The balloons may then be deflated and the catheter removed.

The invention further provides the apparatus or kit (below) for use in such methods of treatment.

Calculation and insertion of the appropriate targeted dosage, and inflation (and deflation) of the balloons with appropriate fluids can be provided in conventional manner and systems for doing this do not per se form part of the present invention. The calculation may include providing imaging information about the volume of the organ cavity and the position of the brachytherapy tubes within it, and applying appropriate algorithms based, for example, on the nature of the radioactive source, the size and nature of the target cancerous tissue, the attenuation of the fluid in the outer balloon and so on. Thus a typical system may include an imaging apparatus, a microprocessor and control panel, and an afterloader for positioning the radioactive source. Such systems include, for instance, the Varisource 200/200t (from Varian Medical Systems UK Ltd., Brachytherapy, Crawley, West Sussex, UK) and the MCP afterloading system (from MCP Medical International GmbH, Kaninchenborn 24-28. D-23560, Luebeck, Germamy). The balloons may be inflated/deflated using any type of syringe, provided that the dispensing end of the syringe can engage with the respective fluid tubes e.g. a syringe with a “Luer” lock sized distal connector.

Some particular features of the invention will now be discussed in more detail:

For definitional purposes and as applicable, the tube end which enters the body is referred to as “distal” and the end accessible for manipulation by the healthcare provider is referred to as “proximal” (typically projecting external of the patient's body).

By “viscous” organ is meant any of the main internal organs of the body or a tumour bed within one of these organs. The invention is particularly applicable to those in the abdomen e.g. bladder, lungs, rectum, stomach.

The flexible catheter will be of any conventional tissue-compatible material e.g. soft latex or PVC, and preferably has an external diameter of about 8 mm (e.g. a diameter suitable to enter the urethra or any other organ), for example 7.7 mm (23 French (Charriere scale))

The brachytherapy tubes will generally be formed of fine catheters having an internal diameter suitable to receive radioactive sources of known type, e.g., a diameter suitable to traverse the radioactive point source, e.g. 0.6-1.0 mm. Such sources may be provided in the form of cylinders, cables or wires incorporating pellets of e.g. Cs-137 or Ir-192. The tubes may be present in the catheter and/or balloon lumen or wall. Any number may be used, provided they can be spaced around the internal balloon element e.g. 3, 4, 5, 8, 10 or more. Typically the tubes will terminate at their proximal end in attachment-means suitable for engaging a radioactive source loader e.g. a “Luer” lock.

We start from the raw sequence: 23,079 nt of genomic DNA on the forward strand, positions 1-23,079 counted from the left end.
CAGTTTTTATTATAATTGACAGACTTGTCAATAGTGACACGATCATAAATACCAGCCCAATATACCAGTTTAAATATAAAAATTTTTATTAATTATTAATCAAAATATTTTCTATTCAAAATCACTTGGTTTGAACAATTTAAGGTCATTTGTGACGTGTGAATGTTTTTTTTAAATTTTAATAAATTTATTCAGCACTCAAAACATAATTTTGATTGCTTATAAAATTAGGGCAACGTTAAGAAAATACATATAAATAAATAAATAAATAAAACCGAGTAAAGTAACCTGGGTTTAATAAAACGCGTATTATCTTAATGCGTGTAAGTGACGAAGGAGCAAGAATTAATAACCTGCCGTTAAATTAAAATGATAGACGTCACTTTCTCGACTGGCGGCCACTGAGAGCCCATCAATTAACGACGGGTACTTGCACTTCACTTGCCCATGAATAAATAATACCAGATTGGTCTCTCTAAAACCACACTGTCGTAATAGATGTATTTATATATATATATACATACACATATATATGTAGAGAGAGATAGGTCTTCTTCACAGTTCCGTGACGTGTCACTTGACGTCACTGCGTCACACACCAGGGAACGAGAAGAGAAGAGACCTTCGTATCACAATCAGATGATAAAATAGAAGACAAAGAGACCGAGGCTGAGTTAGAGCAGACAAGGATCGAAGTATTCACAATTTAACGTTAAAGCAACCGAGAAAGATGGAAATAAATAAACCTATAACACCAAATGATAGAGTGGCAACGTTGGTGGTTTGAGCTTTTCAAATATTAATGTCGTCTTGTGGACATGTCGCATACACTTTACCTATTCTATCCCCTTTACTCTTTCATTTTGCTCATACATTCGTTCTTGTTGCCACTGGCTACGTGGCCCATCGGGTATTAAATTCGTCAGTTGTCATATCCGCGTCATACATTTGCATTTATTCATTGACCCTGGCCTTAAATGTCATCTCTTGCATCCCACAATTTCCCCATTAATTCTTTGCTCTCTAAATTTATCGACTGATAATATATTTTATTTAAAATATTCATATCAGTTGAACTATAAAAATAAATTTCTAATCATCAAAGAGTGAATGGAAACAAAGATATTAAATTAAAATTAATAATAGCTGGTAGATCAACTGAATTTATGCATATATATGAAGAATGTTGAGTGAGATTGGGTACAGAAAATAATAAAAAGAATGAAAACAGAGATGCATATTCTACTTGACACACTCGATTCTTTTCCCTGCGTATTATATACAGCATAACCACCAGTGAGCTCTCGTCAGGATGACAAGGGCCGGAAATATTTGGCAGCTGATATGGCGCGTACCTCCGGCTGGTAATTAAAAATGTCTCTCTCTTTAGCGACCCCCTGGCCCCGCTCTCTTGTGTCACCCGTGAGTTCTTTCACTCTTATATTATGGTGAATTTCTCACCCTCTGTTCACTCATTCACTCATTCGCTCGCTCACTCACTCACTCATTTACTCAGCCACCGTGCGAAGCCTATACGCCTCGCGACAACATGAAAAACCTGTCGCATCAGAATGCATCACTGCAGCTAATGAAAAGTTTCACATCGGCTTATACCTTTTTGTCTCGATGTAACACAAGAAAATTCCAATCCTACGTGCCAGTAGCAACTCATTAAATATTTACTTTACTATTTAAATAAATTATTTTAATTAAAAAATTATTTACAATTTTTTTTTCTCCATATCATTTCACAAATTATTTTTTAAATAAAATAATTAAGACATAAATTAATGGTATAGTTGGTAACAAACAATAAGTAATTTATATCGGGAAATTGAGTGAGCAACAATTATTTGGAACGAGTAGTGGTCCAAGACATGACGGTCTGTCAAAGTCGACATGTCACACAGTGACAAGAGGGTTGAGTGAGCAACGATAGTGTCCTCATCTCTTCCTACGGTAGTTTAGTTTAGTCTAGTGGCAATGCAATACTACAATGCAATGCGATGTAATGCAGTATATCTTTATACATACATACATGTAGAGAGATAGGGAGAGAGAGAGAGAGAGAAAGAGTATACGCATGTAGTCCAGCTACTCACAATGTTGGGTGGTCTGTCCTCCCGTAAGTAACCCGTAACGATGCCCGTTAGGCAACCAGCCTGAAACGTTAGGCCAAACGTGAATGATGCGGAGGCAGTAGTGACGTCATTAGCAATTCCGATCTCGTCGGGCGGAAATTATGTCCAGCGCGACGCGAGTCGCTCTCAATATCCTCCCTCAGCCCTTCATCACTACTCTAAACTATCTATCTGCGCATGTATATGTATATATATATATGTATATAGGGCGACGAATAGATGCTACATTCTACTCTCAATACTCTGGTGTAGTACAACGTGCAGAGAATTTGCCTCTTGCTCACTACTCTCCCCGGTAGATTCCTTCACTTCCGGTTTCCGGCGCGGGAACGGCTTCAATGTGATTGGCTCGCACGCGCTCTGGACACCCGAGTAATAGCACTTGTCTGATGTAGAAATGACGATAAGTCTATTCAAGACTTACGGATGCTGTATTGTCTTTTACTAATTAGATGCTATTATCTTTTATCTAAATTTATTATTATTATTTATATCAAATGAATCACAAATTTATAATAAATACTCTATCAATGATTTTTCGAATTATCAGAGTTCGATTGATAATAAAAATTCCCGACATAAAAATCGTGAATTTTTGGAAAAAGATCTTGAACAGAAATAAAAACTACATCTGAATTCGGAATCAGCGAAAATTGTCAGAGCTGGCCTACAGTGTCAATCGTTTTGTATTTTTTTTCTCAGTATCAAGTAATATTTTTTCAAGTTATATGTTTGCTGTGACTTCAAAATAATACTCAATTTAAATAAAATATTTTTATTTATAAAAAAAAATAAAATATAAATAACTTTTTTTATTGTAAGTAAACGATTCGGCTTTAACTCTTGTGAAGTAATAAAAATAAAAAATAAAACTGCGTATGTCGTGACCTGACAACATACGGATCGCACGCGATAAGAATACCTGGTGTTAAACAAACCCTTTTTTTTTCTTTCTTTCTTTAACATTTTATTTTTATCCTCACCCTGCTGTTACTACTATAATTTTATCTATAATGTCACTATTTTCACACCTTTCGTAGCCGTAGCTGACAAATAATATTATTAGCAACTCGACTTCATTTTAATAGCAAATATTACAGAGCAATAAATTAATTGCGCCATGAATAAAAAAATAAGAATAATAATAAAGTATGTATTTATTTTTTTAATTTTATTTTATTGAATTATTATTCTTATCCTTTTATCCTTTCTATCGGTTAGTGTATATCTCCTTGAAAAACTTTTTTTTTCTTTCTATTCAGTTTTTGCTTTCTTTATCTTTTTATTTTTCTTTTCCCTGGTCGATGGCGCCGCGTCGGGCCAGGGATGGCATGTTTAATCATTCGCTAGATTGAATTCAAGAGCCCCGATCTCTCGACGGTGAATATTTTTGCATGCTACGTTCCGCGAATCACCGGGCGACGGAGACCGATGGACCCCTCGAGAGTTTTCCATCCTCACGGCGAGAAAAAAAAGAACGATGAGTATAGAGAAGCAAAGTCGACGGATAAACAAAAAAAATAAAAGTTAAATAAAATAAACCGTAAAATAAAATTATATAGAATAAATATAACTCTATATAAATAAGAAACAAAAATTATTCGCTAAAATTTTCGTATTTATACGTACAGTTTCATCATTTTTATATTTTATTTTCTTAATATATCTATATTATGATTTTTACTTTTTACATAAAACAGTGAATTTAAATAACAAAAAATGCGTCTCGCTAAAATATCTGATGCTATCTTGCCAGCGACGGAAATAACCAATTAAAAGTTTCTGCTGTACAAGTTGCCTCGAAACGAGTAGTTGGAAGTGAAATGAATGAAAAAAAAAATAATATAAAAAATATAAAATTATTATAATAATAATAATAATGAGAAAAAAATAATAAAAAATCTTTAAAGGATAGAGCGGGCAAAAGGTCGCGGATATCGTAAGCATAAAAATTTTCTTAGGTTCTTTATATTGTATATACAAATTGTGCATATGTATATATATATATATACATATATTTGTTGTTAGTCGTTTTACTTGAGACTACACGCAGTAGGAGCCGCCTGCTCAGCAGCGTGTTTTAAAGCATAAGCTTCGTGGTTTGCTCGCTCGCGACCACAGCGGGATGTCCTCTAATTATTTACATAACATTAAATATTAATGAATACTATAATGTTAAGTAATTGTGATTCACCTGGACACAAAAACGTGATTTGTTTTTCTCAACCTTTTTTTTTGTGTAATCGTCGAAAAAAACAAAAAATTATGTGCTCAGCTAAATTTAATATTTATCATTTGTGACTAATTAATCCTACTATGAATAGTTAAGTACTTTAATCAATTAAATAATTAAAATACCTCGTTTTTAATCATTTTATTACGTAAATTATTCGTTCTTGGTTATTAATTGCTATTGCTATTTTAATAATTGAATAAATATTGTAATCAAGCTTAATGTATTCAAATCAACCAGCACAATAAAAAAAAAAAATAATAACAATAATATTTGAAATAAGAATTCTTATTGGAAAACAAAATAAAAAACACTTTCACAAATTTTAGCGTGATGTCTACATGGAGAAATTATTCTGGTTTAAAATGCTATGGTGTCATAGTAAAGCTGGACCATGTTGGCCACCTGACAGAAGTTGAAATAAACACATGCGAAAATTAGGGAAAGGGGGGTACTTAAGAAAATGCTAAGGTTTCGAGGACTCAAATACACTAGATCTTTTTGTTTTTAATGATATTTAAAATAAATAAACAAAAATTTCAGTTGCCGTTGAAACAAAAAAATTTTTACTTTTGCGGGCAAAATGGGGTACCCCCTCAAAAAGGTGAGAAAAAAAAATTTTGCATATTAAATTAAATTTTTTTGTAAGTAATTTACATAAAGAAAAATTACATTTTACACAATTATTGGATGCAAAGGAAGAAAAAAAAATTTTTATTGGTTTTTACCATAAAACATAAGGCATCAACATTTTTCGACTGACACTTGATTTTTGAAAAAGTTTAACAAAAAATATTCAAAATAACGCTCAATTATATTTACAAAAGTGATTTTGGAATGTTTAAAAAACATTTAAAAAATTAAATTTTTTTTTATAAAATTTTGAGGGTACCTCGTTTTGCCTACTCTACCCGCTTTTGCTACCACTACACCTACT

Outer balloon elements meeting the requirements of the invention may be composed of any suitable medical grade elastomer that provides physical strength and elasticity characteristics required to practice the invention. They are mounted on the apparatus for the purposes of insertion into the cavity, and in fluid communication with the respective fluid tubes.

The outer balloon will typically be inflatable to at least a volume sufficient to contact and enlarge or distend the organ in question e.g. typically 300, 400, or 500 ml or more for use in the bladder. This is particularly important in the bladder since the “floppy” nature of the empty bladder makes targeting of radiation difficult.

The inner balloon will typically be inflatable to at least a volume sufficient to separate and distribute the distal ends of the brachyotherapy tubes e.g. between 2-10 ml. The inflation should provide a smooth ovoid profile to avoid kinking the brachyotherapy tubes.

The fluid for inflating the outer balloon is preferably non-radiation attenuating and may be chosen for compatibility with imaging systems—it may for example be air, water or diluted radio-opaque fluid.

If the fluid used to inflate the outer balloon does not provide sufficient contrast to allow it to be distinguished from the surrounding tissue by the imaging system (i.e. the fluid is ‘tissue equivalent’), preferably the outer balloon is made from a radio-opaque material.

Typically the first and second fluid tubes will terminate at their proximal end in attachment-means suitable for engaging conventional fluid sources or reservoirs to communicate the fluids, under pressure, therefrom e.g. “foley” catheter valves.

The fluid source or reservoir preferably should comprise means for the fluid source or reservoir to engage with the first and/or second fluid tubes e.g a “Luer” lock sized distal connector.

The balloons preferably affixed directly to the distal ends of the fluid tubes e.g. with an appropriate bonding adhesive such as Loctite or other cyanoacrylates in a manner to provide adequate adhesion and to minimize exposure of the adhesive in situ.

The catheter and/or balloons may be disposable and/or sterilisable.

Thus the invention also provides a kit for applying therapeutic radiation emitted from a radiation source to a predetermined region of tissue within a viscous organ cavity in the body of a living being, said kit comprising: